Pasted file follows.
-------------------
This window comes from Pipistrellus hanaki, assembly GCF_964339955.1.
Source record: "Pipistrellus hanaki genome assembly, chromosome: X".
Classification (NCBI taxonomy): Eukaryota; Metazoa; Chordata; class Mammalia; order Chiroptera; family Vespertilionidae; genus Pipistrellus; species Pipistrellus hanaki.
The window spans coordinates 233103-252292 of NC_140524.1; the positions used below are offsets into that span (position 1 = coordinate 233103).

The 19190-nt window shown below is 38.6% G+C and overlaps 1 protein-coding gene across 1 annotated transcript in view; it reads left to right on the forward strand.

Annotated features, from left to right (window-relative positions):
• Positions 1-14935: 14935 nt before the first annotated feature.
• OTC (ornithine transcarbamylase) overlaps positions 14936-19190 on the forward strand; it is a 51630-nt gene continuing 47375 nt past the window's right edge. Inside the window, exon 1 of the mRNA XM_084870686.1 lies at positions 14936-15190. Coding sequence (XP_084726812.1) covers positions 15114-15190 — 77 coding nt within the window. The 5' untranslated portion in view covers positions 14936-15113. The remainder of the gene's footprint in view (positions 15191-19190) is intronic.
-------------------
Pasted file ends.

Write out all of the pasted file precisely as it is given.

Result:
This window comes from Pipistrellus hanaki, assembly GCF_964339955.1.
Source record: "Pipistrellus hanaki genome assembly, chromosome: X".
Classification (NCBI taxonomy): Eukaryota; Metazoa; Chordata; class Mammalia; order Chiroptera; family Vespertilionidae; genus Pipistrellus; species Pipistrellus hanaki.
The window spans coordinates 233103-252292 of NC_140524.1; the positions used below are offsets into that span (position 1 = coordinate 233103).

The 19190-nt window shown below is 38.6% G+C and overlaps 1 protein-coding gene across 1 annotated transcript in view; it reads left to right on the forward strand.

Annotated features, from left to right (window-relative positions):
• Positions 1-14935: 14935 nt before the first annotated feature.
• OTC (ornithine transcarbamylase) overlaps positions 14936-19190 on the forward strand; it is a 51630-nt gene continuing 47375 nt past the window's right edge. Inside the window, exon 1 of the mRNA XM_084870686.1 lies at positions 14936-15190. Coding sequence (XP_084726812.1) covers positions 15114-15190 — 77 coding nt within the window. The 5' untranslated portion in view covers positions 14936-15113. The remainder of the gene's footprint in view (positions 15191-19190) is intronic.